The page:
In case you haven't heard already, Soros Fund Management LLC scooped up about 17.4 million shares of J.C. Penney Company (NYSE:JCP) on April 15th. This essentially makes legendary fund manager, George Soros, the 4th largest holder of a company in the middle of a spectacular nosedive. Is he simply trying to prove that he's still alive, or is this another one of his shrewd contrarian investments?
What is more shocking is his hands-off approach to his investment. In a 13G SEC form filed on Thursday, April 25th, Soros indicated that he has no intention of shaking things up at the 111-year-old retailer. If the shares were bought on the open market at the price they were trading that day -- between $14 and $15 -- that's a $252 million investment. If I were a Soros Fund client I would be munching antacid tablets by the handful.
Let's compare J.C. Penney to similar department store chains Macy's (NYSE:M), Kohl's (NYSE:KSS) and Dillards (NYSE:DDS) to see just how ridiculous this trade appears. The yield figures below are based on April 25th closing prices.
Revenue Quarterly Year on Year Growth
Trailing Twelve Month Operating Margin
All three of J.C. Penney's competitors above are more or less after the same value-conscious demographic. As you can clearly see, an investment in Macy's, Kohl's or even Dillards makes more sense than J.C. Penney. Both Macy's and Dillards have experienced revenue growth of more than 7% year on year for the quarter ending January 31. All three competing department store companies boast operating margins that are second only to the more upscale Nordstrom (NYSE:JWN).
Not only are the three highlighted competitors above doing a great job of growing their businesses, but they're reasonably priced. With respect to closing prices on April 25, Kohl's looks almost cheap with an earnings yield -- the inverse of a price-to-earnings ratio -- of 8.7%, and a dividend yield of 2.87%.
When Ron Johnson took the reins from Myron "Mike" Ullman in November 2011, J.C. Penney's earnings were already fading like a cheap pair of jeans. As you can see in the chart above, with the exception of Dillards, 2012 was hardly a banner year for any of the above department stores.
Johnson's rollout of an anti-discount rebranding effort was, to put it mildly, a colossal failure. Even Martha Stewart couldn't run from J.C. Penney fast enough. During the quarter ended January 31, 2013, it looks like J.C. Penney's core customers also ran to Macy's ... and Dillards. The good news is that with Johnson out, and Ullman back in, J.C. Penney has a good chance of reconnecting with many of its estranged core customers. That's what I think the Soros fund is betting a quarter billion dollars on.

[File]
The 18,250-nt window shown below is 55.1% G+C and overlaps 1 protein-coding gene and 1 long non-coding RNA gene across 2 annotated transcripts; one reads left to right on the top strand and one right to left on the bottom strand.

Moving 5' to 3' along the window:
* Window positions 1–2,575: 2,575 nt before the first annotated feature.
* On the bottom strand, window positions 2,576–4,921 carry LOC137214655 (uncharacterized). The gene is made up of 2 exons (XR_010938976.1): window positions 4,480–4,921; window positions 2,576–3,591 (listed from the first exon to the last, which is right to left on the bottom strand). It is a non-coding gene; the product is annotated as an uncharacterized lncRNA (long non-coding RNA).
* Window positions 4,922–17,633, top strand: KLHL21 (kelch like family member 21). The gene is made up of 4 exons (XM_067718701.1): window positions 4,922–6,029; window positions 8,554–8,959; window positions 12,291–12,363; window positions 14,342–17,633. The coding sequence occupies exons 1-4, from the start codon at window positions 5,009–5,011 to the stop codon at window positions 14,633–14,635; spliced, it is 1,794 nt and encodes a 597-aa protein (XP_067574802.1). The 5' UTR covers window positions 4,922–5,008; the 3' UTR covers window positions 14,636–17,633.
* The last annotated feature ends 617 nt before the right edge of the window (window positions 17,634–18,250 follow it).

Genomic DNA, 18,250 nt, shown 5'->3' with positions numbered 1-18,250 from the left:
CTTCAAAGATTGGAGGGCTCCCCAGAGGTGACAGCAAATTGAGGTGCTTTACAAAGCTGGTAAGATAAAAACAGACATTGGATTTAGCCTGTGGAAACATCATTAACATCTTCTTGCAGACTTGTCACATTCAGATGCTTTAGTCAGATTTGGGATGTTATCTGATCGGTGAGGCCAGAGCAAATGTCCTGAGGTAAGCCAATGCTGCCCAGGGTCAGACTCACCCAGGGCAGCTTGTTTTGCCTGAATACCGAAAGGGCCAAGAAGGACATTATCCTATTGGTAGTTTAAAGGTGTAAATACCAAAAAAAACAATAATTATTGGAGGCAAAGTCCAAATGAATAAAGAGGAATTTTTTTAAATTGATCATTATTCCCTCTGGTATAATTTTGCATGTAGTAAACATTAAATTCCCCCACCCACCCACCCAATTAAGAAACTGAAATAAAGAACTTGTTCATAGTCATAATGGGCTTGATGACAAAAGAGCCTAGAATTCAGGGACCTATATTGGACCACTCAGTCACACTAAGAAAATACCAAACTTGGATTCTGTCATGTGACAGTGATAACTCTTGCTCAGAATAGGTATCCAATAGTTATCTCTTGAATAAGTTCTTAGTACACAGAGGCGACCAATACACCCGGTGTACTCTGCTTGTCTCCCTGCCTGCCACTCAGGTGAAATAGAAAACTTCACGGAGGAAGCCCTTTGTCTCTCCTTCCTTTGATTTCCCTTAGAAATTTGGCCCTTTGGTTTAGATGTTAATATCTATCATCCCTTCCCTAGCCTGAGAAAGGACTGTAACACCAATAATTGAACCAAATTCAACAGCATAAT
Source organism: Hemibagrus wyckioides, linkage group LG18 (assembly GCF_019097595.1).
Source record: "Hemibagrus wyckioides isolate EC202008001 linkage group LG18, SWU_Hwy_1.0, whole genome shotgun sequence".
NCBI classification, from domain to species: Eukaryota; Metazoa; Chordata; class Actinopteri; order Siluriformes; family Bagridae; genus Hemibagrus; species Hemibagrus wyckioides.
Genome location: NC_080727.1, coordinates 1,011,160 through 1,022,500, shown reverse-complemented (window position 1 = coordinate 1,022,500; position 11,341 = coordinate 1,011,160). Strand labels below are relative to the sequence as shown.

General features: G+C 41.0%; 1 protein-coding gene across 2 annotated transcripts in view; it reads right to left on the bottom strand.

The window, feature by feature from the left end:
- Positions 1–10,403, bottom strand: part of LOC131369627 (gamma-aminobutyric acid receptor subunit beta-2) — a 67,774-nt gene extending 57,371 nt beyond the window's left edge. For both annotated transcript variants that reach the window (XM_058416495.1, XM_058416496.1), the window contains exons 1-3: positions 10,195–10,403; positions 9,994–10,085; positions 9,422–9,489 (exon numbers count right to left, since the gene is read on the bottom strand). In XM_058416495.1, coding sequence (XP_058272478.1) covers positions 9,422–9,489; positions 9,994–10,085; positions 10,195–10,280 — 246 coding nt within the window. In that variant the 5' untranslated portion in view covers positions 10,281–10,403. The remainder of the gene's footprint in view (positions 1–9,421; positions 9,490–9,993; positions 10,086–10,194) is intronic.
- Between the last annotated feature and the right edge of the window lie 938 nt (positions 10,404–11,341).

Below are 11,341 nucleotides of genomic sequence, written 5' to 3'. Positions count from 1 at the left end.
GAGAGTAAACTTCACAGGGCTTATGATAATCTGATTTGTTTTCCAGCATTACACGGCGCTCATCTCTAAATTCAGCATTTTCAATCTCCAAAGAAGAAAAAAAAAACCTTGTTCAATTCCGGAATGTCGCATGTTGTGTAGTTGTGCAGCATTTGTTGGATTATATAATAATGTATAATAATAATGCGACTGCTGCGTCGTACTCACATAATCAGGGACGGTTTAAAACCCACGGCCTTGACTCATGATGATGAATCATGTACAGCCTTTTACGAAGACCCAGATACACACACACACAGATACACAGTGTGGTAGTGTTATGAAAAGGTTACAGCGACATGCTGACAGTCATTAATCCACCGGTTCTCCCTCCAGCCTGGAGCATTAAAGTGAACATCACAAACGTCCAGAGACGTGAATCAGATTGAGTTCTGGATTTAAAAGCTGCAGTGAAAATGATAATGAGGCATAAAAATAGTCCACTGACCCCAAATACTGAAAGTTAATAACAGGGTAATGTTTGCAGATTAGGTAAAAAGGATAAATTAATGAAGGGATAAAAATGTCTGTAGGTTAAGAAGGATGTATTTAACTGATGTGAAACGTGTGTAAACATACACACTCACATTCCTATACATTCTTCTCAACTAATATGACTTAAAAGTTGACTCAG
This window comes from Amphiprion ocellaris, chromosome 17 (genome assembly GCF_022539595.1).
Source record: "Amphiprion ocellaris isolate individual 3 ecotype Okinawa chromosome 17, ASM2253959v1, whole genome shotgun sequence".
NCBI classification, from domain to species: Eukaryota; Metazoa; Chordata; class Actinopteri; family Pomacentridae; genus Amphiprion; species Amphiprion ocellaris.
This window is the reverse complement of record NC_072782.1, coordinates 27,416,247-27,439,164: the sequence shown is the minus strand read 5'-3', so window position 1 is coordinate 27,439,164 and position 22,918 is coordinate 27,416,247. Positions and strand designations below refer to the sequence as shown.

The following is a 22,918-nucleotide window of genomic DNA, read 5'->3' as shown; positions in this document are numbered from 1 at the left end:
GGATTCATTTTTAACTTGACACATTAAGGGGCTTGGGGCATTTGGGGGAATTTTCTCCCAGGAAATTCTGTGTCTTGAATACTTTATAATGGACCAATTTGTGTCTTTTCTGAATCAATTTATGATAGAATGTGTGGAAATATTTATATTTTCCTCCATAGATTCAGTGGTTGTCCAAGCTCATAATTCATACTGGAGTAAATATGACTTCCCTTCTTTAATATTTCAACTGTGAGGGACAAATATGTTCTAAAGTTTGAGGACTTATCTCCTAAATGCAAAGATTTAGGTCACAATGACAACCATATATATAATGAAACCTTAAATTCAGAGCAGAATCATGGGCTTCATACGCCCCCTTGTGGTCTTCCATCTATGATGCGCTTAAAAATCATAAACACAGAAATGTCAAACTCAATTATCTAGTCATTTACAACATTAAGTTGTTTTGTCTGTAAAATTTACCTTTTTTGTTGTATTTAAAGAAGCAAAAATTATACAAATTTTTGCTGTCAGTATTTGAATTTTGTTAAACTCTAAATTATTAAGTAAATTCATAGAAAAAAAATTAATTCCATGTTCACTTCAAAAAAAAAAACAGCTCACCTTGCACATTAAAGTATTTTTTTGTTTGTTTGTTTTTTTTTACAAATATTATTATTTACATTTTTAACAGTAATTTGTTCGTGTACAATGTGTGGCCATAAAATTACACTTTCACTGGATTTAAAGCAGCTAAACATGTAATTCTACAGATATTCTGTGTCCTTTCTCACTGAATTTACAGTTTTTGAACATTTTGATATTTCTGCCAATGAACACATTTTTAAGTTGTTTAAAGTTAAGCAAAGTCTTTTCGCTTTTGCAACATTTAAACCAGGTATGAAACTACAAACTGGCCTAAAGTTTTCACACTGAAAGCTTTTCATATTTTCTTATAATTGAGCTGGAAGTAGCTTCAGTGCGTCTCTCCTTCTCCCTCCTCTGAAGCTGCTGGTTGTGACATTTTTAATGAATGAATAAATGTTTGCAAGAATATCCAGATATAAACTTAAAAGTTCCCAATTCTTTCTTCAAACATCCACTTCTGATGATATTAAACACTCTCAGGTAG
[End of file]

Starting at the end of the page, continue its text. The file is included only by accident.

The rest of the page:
A classic "correctable error" opportunity
When an otherwise well run company makes an awful mistake, like alienating its core customers overnight, an extremely lucrative opportunity is created. Of course, the company needs to realize the mistake quickly and immediately take steps to reverse it. It appears that J.C. Penny did exactly that when it ousted Johnson and brought Ullman back.
Soros is famous for finding opportunity where others see doom. I'll bet his mouth started watering the moment he read that Ullman was returning.
Betting on a return to ... mediocrity
Ullman served as CEO of J.C. Penney from 2004 through 2012. As you can see, he was at the helm during the company's best years in a generation, at least in regards to earnings per share. Although earnings faded under his leadership during the last several years of his tenure, department store earnings are, of course, cyclical.
J.C. Penny Earnings Per Share Fiscal 1994-2013
At the time the Soros Fund bought into J.C. Penney the shares were trading at about 1.1 times the company's tangible book value. In order to double his investment, Soros doesn't need J.C. Penney to repeat the success of the 2006-2008 years, he just needs it to stop bleeding money and become moderately profitable again.
Expecting a repeat
As of the quarter ending January 2013, the company had tangible assets totaling about $9.8B. It still has stores in 49 states and Puerto Rico (If you know the state without a J.C. Penney, please comment. It's killing me). I wouldn't be surprised if the company went back to the deep discount loss leaders model that brought shoppers into stores and earned the company a modest but stable profit. I wouldn't even be surprised if it brings back the old logo.
You know, the more I think about this trade, the more upset I get for not thinking of it first.
Disclosure: I have no positions in any stocks mentioned, and no plans to initiate any positions within the next 72 hours. I wrote this article myself, and it expresses my own opinions. I am not receiving compensation for it (other than from Seeking Alpha). I have no business relationship with any company whose stock is mentioned in this article.